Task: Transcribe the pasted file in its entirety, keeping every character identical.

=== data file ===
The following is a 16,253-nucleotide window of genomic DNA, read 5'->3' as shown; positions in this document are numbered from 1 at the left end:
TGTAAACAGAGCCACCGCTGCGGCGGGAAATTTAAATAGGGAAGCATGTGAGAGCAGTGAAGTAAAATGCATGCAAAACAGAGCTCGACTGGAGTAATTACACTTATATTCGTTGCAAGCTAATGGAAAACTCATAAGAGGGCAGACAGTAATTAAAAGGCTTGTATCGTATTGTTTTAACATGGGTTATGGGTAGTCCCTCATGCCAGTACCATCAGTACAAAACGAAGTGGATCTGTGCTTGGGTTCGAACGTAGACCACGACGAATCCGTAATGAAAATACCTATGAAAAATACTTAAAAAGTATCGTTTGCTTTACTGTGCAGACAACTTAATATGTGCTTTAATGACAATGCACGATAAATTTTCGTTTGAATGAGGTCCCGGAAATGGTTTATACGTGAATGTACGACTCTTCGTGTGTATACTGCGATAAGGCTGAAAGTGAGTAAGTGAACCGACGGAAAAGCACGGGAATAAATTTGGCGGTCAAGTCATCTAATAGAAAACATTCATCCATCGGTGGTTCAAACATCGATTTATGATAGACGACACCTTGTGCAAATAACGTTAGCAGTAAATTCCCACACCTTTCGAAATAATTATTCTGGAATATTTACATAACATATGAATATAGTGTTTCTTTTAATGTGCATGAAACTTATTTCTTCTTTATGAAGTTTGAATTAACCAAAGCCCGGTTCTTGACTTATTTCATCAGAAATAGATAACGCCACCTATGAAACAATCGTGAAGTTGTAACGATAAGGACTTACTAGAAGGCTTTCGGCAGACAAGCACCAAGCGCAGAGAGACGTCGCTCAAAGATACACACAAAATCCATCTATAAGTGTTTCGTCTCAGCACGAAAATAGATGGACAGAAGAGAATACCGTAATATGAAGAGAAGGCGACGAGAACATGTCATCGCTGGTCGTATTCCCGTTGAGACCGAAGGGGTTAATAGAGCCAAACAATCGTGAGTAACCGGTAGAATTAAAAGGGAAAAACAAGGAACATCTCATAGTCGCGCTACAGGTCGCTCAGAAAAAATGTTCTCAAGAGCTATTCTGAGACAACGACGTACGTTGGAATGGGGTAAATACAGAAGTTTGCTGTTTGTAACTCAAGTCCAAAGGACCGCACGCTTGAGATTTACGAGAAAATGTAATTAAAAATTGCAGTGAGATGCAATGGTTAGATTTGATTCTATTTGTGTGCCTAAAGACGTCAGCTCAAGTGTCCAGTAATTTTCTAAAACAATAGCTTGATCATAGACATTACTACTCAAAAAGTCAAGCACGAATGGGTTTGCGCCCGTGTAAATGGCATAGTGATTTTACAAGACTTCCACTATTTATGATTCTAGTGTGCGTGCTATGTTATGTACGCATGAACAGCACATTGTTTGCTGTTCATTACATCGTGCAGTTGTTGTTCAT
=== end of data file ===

The following is a 16,253-nucleotide window of genomic DNA, read 5'->3' as shown; positions in this document are numbered from 1 at the left end:
TGTAAACAGAGCCACCGCTGCGGCGGGAAATTTAAATAGGGAAGCATGTGAGAGCAGTGAAGTAAAATGCATGCAAAACAGAGCTCGACTGGAGTAATTACACTTATATTCGTTGCAAGCTAATGGAAAACTCATAAGAGGGCAGACAGTAATTAAAAGGCTTGTATCGTATTGTTTTAACATGGGTTATGGGTAGTCCCTCATGCCAGTACCATCAGTACAAAACGAAGTGGATCTGTGCTTGGGTTCGAACGTAGACCACGACGAATCCGTAATGAAAATACCTATGAAAAATACTTAAAAAGTATCGTTTGCTTTACTGTGCAGACAACTTAATATGTGCTTTAATGACAATGCACGATAAATTTTCGTTTGAATGAGGTCCCGGAAATGGTTTATACGTGAATGTACGACTCTTCGTGTGTATACTGCGATAAGGCTGAAAGTGAGTAAGTGAACCGACGGAAAAGCACGGGAATAAATTTGGCGGTCAAGTCATCTAATAGAAAACATTCATCCATCGGTGGTTCAAACATCGATTTATGATAGACGACACCTTGTGCAAATAACGTTAGCAGTAAATTCCCACACCTTTCGAAATAATTATTCTGGAATATTTACATAACATATGAATATAGTGTTTCTTTTAATGTGCATGAAACTTATTTCTTCTTTATGAAGTTTGAATTAACCAAAGCCCGGTTCTTGACTTATTTCATCAGAAATAGATAACGCCACCTATGAAACAATCGTGAAGTTGTAACGATAAGGACTTACTAGAAGGCTTTCGGCAGACAAGCACCAAGCGCAGAGAGACGTCGCTCAAAGATACACACAAAATCCATCTATAAGTGTTTCGTCTCAGCACGAAAATAGATGGACAGAAGAGAATACCGTAATATGAAGAGAAGGCGACGAGAACATGTCATCGCTGGTCGTATTCCCGTTGAGACCGAAGGGGTTAATAGAGCCAAACAATCGTGAGTAACCGGTAGAATTAAAAGGGAAAAACAAGGAACATCTCATAGTCGCGCTACAGGTCGCTCAGAAAAAATGTTCTCAAGAGCTATTCTGAGACAACGACGTACGTTGGAATGGGGTAAATACAGAAGTTTGCTGTTTGTAACTCAAGTCCAAAGGACCGCACGCTTGAGATTTACGAGAAAATGTAATTAAAAATTGCAGTGAGATGCAATGGTTAGATTTGATTCTATTTGTGTGCCTAAAGACGTCAGCTCAAGTGTCCAGTAATTTTCTAAAACAATAGCTTGATCATAGACATTACTACTCAAAAAGTCAAGCACGAATGGGTTTGCGCCCGTGTAAATGGCATAGTGATTTTACAAGACTTCCACTATTTATGATTCTAGTGTGCGTGCTATGTTATGTACGCATGAACAGCACATTGTTTGCTGTTCATTACATCGTGCAGTTGTTGTTCAT